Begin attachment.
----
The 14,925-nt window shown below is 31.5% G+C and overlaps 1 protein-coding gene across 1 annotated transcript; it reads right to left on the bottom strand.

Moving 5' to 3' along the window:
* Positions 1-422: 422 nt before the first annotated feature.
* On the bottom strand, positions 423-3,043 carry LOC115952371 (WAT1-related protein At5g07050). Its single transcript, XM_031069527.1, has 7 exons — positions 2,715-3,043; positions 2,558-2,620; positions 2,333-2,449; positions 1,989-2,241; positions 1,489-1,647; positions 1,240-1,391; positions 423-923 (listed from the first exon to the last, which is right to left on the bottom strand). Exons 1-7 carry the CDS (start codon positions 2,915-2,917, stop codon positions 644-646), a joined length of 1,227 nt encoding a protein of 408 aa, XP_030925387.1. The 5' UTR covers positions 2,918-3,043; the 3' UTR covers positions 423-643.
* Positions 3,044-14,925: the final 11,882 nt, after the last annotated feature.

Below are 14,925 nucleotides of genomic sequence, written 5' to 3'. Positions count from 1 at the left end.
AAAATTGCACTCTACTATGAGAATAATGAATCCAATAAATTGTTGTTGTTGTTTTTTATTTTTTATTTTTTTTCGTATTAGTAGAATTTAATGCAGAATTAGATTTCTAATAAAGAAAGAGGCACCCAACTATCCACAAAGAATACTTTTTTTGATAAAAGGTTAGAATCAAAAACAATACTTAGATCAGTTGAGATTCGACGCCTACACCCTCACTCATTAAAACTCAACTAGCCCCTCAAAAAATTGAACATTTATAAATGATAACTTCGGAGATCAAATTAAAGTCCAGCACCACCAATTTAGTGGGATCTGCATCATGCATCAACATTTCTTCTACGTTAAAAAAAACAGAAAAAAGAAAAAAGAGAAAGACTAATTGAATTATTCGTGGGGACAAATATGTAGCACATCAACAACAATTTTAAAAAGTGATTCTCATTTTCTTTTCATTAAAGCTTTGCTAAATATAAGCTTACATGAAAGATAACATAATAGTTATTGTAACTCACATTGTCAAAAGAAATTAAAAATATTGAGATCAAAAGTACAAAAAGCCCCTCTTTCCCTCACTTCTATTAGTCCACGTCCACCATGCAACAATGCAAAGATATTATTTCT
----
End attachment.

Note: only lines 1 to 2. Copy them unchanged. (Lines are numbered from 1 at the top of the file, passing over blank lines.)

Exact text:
The 14,925-nt window shown below is 31.5% G+C and overlaps 1 protein-coding gene across 1 annotated transcript; it reads right to left on the bottom strand.

Moving 5' to 3' along the window: